I’ve been on a bit of a homemade food jag lately, getting a little more adventurous with the offerings from the farm box. I’ve always been afraid to make sauerkraut – fermentation is a scary beast. But when life gives you big purple cabbage heads, something must be done.
I’m reporting after my second attempt as kraut-maker, but let’s go back to the beginning, shall we? On my first try, I followed a couple of online recipes and used what I had on hand: namely, cabbage and salt. I also bought juniper berries and caraway seeds for seasoning. The salt caused the cabbage to sweat; I squeezed out more juice then added additional water.
This fit nicely in a glass-lid casserole dish. I covered the cabbage/water with parchment paper, topped with a Ziploc bag filled with more water to weigh it down (keeping water level above cabbage level), then followed with the lid. The crock sat on my counter for over a week. I started noticing mold on one corner; I scraped it off but it returned in a few days. That’s when I got scared and put it in the fridge. Tasted fine; I ate the whole thing over several weeks.
Now that I had a little experience under my belt, I was ready to try again. This time I bought a large, wide-mouth canning jar by Weck. I also bought a smaller jar to fit inside for the weight. Somehow I had a better result with the sweating and didn’t have to add any extra water. I fit it all in the 1 liter jar (weighted with glass lid from smaller jar) and sealed the lid.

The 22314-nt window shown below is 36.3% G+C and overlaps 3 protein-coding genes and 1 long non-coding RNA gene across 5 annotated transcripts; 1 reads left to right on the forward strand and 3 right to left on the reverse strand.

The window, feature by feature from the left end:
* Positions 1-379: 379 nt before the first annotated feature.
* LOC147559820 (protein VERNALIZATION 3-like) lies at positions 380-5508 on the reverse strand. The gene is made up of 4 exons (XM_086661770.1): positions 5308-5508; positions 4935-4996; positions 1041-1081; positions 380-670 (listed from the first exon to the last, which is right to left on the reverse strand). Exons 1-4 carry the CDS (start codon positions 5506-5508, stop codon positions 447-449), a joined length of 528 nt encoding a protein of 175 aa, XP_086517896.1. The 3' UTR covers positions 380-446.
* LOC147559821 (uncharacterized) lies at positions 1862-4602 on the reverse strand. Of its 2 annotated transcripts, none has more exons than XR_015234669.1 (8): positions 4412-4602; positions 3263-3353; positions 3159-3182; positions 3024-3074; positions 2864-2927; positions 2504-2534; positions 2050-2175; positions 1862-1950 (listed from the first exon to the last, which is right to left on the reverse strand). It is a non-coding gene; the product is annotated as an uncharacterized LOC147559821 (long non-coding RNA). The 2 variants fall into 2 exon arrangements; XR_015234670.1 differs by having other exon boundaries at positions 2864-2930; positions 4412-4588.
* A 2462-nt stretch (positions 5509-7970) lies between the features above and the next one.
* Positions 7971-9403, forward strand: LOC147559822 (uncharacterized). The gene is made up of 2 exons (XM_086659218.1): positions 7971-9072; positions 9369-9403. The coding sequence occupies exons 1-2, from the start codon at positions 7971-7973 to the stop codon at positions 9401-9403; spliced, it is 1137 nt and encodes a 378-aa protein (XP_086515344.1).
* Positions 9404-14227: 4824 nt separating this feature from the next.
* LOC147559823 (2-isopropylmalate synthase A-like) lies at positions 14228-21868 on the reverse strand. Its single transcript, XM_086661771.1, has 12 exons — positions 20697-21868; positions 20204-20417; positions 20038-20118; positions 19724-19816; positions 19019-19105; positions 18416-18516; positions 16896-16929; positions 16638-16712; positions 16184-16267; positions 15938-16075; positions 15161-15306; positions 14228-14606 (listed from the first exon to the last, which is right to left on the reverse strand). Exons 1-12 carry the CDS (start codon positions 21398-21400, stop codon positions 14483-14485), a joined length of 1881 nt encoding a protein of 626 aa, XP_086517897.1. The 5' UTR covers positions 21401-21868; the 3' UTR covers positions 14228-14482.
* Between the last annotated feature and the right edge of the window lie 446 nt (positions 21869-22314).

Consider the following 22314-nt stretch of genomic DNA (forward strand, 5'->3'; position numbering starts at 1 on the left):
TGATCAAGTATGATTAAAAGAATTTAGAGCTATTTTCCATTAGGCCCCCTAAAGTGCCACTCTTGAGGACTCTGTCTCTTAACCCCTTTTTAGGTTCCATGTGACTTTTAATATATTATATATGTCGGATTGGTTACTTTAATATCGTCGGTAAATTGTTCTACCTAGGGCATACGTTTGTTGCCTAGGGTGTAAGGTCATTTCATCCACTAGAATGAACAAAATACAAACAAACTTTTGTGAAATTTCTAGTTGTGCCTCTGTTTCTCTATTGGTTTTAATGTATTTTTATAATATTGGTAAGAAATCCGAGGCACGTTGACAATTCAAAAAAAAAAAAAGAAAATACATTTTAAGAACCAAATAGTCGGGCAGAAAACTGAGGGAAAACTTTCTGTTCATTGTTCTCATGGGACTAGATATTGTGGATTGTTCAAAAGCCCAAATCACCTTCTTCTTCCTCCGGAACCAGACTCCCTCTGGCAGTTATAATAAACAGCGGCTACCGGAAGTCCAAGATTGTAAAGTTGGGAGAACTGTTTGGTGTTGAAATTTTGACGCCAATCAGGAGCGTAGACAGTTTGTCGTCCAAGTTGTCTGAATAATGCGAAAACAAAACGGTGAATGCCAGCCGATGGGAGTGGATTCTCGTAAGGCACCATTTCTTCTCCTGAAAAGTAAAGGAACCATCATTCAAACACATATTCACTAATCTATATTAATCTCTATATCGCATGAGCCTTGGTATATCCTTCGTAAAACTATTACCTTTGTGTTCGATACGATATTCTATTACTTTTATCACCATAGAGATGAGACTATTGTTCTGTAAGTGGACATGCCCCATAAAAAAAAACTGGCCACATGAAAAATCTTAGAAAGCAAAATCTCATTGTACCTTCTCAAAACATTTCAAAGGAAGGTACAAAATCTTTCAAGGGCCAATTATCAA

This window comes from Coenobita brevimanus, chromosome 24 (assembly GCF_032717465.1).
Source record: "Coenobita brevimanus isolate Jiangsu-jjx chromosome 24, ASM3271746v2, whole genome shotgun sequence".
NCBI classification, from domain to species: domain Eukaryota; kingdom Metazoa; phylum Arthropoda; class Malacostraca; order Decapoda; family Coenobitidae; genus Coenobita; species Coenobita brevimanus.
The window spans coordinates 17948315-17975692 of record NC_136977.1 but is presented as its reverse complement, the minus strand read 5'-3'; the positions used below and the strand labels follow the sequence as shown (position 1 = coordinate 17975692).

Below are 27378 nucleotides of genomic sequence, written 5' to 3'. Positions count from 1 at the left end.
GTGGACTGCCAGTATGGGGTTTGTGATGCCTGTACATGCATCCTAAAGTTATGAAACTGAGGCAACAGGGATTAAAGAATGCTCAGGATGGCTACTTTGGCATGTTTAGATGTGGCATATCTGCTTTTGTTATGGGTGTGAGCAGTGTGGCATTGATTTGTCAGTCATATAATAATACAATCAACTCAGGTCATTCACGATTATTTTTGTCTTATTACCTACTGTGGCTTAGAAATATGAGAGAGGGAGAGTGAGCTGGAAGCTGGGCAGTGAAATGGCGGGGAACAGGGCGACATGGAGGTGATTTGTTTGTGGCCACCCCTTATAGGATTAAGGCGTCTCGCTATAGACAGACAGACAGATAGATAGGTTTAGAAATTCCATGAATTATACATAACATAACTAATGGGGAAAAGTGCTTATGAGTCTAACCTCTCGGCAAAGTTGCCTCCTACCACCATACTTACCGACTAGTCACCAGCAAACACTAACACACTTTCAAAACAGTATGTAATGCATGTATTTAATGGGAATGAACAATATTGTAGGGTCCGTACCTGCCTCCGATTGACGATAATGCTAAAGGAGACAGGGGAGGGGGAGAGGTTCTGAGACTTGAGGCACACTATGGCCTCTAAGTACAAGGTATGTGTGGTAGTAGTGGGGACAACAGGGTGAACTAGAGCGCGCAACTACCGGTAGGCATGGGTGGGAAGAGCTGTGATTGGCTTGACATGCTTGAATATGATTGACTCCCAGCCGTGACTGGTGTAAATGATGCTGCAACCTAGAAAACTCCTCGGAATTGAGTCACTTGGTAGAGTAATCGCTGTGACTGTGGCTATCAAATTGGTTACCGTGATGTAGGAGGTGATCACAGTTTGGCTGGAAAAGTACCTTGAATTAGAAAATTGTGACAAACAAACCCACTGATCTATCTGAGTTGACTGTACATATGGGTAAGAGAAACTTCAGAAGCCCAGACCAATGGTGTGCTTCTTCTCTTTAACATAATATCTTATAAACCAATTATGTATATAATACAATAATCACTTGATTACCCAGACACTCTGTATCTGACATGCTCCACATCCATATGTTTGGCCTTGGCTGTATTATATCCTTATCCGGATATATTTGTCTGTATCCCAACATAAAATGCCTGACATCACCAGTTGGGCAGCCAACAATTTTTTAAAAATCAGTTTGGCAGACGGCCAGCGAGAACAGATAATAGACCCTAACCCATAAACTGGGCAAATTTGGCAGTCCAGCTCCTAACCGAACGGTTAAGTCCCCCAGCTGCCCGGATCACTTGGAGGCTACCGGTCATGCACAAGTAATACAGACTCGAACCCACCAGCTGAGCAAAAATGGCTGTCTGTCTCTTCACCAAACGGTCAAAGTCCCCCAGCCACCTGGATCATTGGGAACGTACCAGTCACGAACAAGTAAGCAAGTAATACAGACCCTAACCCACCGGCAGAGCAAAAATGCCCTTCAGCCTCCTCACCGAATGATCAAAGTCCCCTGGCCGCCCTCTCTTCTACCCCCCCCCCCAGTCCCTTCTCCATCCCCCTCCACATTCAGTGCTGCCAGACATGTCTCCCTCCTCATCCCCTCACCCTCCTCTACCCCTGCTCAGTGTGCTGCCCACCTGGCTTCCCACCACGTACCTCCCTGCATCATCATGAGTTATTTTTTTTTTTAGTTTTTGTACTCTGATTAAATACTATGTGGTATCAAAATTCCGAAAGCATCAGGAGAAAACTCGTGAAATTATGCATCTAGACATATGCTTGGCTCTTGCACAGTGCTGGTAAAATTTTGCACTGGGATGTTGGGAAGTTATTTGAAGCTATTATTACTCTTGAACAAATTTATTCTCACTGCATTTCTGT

After a couple of days I could see a lot of bubbling action. So much so that I feared my jar would explode. Ack! I had failed to leave some room at the top of the jar for expansion during fermentation. I decided to remove the clips from the sealed lid and KABOOM – purple juice on the kitchen walls!
Dang, all that healthy probiotic juice wasted. I lost about a third of a cup and had to replace some of that with water so the kraut wouldn’t dry out. Pity. After 10 days (like last time), I put it in the fridge and ate it little by little. Despite my troubles, it was a delicious batch.
So now I’m ready to offer some words of advice: don’t be afraid of the kraut! The worst that can happen is you lose a head of cabbage (and maybe spray your walls with sour juice). After more investigation, I now know that my jar would not have exploded but simply bubbled over. I will be prepared next time!
Here’s a good recipe for your first-time sauerkraut science experiment:
One head of cabbage, finely chopped
1 TBSP Salt
1/2 TBSP Juniper berries
1/2 TBSP Caraway seeds
I highly recommend using a glass jar because you can see what’s going on. Leave about an inch at the top of the jar for expansion. Put the lid on but don’t clamp it down. Just let it rest there. It is likely to bubble over, so set the jar over a plate/bowl. Let the fermentation begin! Start tasting around ten days – when you get the perfect sourness it’s time to seal the lid and refrigerate. Just look at that gorgeous ruby hue.